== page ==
As already noted, the sidewall addition members may be placed anywhere along the radial extent of the tire sidewall and preferably are used in pluralities around the annular extent of the sidewall and, regardless of the type of coupling means, may be at elevations less than, the same as, or greater than the surrounding surface.
The addition members may be of the same or of a color differing from the sidewall and/or the remainder of the tire and may also be designed to provide distinctive, unique personalized styling. For example, the addition members may be coded or printed to provide manufacturer or brand name, user or personalized identification. If desired, indicia, such as in the form of letters or numbers, of various colors and color combinations etc. may be uniquely assembled to fit the desires of the particular end user. The addition members may be reflective, irridescent or phosphorescent coated in order to provide reflective safety features. Electronic sheet material having reflex-reflective elements embedded therein is set forth in U.S. Pat. No. 3,449,201.
It is envisioned that both the inner and outer exposed sidewall surfaces of a tire can be provided with sidewall addition members and that, for example, the addition members may be selectively weighted to provide static and dynamic balancing features to the tire. This is preferably accomplished on the inner exposed sidewall surface.
The addition members may also be coupled to the tire sidewall in such a manner that they disengage at a particular load and/or tire inflation pressure, e.g., such as during vehicle overloading, low inflation or other abnormal operating conditions so as to provide visual notification of possible tire damage or departure from normal operating conditions. It is also conceivable that at least a portion of the coupling means, for example, the area of the tire sidewall immediately to the rear of the addition member be provided with a color differing from the sidewall so as to provide a very definite visual notification that the tire may have undergone abnormal operating conditions resulting in the disengagement of one or more of the addition members. For instance a special addition member can be located on the tire sidewall, separately from plurality of purely decorative addition members for example, with this special member being adapted to produce an audible or visual warning of abnormal operating conditions. One such special member can be adapted to give audible warning by undergoing elastic deformation as the tire, when underinflated, goes through its footprint, where "footprint" refers to that portion of a tire that is in contact with the road surface at any one time. A properly calibrated Belleville spring, for example, will undergo elastic deformation and provide an audible signal while being thereby deformed.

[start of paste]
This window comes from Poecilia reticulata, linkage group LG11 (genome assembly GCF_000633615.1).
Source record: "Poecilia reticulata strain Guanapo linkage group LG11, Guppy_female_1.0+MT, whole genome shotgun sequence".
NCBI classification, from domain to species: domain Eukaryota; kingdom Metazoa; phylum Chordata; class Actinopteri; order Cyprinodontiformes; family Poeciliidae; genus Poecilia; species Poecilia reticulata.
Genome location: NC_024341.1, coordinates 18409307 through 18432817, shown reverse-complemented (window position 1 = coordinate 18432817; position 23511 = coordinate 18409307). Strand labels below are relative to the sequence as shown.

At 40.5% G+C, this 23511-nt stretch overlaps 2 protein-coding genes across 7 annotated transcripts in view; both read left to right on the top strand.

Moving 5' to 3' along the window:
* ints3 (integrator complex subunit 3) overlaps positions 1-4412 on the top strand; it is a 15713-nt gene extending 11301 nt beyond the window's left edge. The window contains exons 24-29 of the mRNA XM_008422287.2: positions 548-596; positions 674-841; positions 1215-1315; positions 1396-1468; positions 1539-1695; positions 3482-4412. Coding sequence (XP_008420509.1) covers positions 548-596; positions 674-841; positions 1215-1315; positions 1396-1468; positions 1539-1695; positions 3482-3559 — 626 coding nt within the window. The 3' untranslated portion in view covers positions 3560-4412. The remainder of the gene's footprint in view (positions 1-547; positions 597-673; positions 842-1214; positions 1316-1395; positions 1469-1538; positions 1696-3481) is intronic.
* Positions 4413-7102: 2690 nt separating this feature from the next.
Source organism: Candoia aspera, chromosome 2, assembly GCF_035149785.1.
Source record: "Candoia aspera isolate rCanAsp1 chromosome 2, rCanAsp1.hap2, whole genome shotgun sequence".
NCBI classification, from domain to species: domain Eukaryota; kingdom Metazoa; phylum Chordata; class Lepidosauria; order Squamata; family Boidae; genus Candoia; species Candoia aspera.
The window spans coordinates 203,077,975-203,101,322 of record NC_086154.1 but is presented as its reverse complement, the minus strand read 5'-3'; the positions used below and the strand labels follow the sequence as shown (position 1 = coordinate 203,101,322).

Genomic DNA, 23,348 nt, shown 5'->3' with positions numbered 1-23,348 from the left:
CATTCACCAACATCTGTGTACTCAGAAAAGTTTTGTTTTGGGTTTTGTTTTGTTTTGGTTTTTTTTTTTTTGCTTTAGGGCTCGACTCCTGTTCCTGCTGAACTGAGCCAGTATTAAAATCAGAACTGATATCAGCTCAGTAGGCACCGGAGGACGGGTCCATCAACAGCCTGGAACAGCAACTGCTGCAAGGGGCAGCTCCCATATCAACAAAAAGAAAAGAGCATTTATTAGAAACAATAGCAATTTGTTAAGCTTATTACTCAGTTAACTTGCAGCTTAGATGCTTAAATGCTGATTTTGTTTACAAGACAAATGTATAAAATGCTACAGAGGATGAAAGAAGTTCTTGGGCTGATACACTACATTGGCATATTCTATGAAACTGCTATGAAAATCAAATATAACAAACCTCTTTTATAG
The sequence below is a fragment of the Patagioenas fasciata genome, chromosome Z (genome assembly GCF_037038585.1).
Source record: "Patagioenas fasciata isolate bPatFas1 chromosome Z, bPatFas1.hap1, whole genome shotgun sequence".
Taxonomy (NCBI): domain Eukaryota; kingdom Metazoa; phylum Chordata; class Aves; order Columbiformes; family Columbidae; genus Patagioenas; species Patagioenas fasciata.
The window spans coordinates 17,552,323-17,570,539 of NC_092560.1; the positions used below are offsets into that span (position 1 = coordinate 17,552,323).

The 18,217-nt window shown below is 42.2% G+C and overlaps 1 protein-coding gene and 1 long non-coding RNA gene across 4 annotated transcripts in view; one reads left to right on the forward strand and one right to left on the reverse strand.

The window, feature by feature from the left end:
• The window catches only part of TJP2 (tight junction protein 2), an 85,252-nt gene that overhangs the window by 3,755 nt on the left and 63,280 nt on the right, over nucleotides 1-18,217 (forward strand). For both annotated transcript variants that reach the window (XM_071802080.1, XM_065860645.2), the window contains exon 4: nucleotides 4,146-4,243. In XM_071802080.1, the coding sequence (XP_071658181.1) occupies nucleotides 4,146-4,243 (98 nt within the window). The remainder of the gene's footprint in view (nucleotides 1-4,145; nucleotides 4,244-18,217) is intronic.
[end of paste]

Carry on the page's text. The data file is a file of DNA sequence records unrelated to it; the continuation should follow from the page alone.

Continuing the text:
Another embodiment of the present invention envisions that the addition members be made from or coated with materials that change color or patterns under stress or which mask a varied color pattern backing to provide visual notification of improper tire inflation. A multilayer pearlescent-type coating that changes color under stress is obtainable from the Mearl Corporation of Peekskill, New York.
In a similar manner, heat sensitive coatings can be used on the visually-exposed portions of the addition members to indicate overheating, for example, by means of a change of color or pattern. Coatings of this type are manufactured by the Telatemp Corporation of Fullerton, California.
From the foregoing description, it is believed that those familiar with the art will readily recognize and appreciate the novel concepts and features of the present invention. Obviously, while the invention has been described in relation to but a limited number of embodiments, numerous further variations, changes, substitutions and equivalents will present themselves to persons skilled in the art and may be made without necessarily departing from the scope and principles of the invention, with the latter being determined solely by reference to the claims appended hereto.